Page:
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Do DIY headphone cables need to be braided?

post #1 of 5
Thread Starter 
Hi,

I'm a long time lurker considering my options for a longer cable for the HiFi man HE-400s I have my eye on. I'm trying to get a 20 foot cable for less than the cans cost, which is surprisingly tough!

The DIY route is appealing, I can buy the via blue connectors, sleeving, etc. very easily, but the braiding and soldering are a but daunting. I have no experience whatsoever soldering.

Using an insulated cable, like Miami is a lot less intimidating, but it seems like every DIY project uses a braided geometry. Is that necessary for noise rejection, or is it a cosmetic preference?

Thanks for any thoughts!
RDaneel
post #2 of 5

If you use the Mogami as-is (with its rubber sheathing on), it will be more than properly shielded. Under the sheathing is a layer of wiring that is there to provide shielding. And beneath that, the individual wires are twisted, which purports to cut down on interference as well.

 

Translation: You don't have to braid, although it is easy once you get a system/rig set up. But you will need to learn to solder. Look online for videos and get practicing before you attempt on your headphones.

 

I've recabled headphones and built cables with Mogami as-is and I've braided individual strands for aesthetics as well. All sound great.


Edited by mchang - 12/31/12 at 7:49am
post #3 of 5
Thread Starter 
Awesome, thank you. I think learning to solder is a good thing, anyways. For a 20 foot cable, it's good to know I don't necessarily need to braid...
post #4 of 5

Headphones are low impedance, which means they are essentially immune to electro-magnetic interference. And unless you have a balanced amplifier and a balanced cable with your he-400, you're using a 3-wire cable where one of the wire is essentially grounded. This creates an asymmetrical connection where there is no common-mode rejection. Only balanced cables, connected to properly designed balanced gear, have common-mode rejection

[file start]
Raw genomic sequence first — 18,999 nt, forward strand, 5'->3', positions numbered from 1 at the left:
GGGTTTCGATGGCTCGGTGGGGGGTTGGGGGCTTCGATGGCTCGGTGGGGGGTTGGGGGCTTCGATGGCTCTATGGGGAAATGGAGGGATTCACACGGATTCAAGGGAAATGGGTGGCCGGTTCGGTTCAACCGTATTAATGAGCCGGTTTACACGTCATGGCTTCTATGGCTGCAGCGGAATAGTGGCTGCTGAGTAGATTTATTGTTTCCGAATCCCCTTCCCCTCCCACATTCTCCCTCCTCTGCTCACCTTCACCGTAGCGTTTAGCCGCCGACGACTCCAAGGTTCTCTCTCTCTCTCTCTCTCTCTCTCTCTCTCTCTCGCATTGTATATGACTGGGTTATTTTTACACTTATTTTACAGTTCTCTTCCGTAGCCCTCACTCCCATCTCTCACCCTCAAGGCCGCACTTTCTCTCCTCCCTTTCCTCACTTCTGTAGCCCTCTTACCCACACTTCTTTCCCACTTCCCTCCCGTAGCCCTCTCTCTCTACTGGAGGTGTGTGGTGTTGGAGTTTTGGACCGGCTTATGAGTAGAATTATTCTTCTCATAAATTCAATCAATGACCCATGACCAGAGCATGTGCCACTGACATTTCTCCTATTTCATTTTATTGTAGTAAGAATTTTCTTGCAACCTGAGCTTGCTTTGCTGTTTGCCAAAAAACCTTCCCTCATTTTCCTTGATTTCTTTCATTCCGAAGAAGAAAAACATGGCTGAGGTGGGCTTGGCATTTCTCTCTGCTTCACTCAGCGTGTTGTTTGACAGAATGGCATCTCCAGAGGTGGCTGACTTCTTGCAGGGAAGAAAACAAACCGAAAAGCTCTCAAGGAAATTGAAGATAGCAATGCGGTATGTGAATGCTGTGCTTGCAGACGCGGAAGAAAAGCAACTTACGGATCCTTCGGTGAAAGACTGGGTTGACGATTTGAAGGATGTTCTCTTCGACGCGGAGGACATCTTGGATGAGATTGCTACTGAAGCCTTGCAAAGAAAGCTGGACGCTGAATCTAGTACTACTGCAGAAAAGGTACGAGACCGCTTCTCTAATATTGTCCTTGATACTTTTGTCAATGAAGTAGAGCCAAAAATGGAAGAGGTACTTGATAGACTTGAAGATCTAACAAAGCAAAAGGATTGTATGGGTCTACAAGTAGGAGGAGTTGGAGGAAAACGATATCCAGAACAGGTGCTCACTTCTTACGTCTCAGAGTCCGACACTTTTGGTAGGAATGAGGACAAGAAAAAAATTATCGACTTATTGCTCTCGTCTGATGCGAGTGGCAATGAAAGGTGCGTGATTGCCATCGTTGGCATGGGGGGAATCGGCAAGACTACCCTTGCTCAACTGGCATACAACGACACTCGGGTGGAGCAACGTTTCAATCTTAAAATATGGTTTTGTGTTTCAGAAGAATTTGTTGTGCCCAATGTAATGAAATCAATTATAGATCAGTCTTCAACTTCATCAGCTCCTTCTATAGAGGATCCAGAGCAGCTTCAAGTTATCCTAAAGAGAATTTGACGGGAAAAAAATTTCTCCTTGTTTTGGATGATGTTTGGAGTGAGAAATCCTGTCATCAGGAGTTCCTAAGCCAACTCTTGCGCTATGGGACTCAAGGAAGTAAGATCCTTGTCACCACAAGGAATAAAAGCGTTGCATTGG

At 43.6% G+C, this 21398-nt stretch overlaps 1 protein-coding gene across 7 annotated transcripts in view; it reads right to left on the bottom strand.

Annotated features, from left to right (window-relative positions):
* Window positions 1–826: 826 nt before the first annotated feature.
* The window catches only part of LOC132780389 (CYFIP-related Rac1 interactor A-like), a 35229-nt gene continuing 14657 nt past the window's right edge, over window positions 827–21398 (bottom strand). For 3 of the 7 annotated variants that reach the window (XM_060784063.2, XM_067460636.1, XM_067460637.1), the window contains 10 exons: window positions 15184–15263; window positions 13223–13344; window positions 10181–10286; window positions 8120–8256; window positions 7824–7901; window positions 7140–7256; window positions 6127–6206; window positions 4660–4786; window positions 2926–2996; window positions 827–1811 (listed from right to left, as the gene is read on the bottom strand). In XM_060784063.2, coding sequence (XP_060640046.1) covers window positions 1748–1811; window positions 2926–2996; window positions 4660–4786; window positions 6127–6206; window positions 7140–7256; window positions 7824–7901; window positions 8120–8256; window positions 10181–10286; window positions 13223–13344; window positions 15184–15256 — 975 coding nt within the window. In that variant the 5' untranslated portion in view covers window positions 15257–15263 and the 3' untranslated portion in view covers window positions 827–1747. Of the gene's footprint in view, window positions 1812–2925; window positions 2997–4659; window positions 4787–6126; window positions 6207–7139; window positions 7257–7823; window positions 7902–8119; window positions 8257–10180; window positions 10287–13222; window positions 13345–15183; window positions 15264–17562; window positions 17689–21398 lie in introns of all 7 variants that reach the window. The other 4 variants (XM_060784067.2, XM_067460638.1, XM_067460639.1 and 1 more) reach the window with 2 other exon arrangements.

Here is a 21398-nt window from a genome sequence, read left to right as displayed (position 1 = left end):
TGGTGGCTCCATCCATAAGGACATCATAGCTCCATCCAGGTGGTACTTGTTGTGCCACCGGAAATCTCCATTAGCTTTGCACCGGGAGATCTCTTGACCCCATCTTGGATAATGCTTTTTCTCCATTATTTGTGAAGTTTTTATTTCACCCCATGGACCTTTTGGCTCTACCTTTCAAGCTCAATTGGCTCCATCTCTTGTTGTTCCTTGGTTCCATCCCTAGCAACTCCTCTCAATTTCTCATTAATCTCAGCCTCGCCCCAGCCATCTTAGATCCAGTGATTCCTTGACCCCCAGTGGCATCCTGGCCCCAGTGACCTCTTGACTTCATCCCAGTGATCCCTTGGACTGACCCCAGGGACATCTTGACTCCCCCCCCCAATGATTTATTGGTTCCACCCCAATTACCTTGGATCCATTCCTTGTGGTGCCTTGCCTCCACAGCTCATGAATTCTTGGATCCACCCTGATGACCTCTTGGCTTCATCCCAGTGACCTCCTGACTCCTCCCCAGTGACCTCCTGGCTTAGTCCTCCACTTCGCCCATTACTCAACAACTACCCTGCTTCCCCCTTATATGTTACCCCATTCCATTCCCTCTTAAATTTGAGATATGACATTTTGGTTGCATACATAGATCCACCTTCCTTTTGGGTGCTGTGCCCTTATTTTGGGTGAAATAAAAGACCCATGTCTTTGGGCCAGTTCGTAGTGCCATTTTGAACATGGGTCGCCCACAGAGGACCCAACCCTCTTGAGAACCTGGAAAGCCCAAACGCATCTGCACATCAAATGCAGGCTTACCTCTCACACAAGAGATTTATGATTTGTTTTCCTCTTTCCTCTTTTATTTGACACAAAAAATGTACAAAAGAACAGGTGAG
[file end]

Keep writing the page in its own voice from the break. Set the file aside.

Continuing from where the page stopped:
Shielding an headphone cable is probably overkill if you're gonna use them at home. Though there are environments where the shield of a 3-wire cable, connected to ground, does help. The reasons why star quad cables are shielded is because (1) they were designed for microphones and interconnect, which have high impedance inputs and (2) they are meant to be used on stages and studios saturated with EMI. The shield is not needed for headphones. In fact, many people who used those cables for headphones simply removed the sheath and the shield, and used only the twisted quad.

 

Twisting wires together is more effective than braiding. All manufactured balanced audio cables are twisted wires. Braiding is just a pretty alternative invented by DIY'ers to build their own cables. It's a bit more convenient if you're not gonna sheath the cable. It allows for a looser braid, which is more flexible, without breaking apart.

post #5 of 5

Braiding is mostly for aesthetics and to remove mechanical noise from the wires bumping into each other. If you're going for the best bang for the buck, just get mogami or canare starquad which costs about a dollar per foot. Though I don't really like to use those cables for headphones since they weigh too much and doesn't have the wow factor of a custom made cable. 

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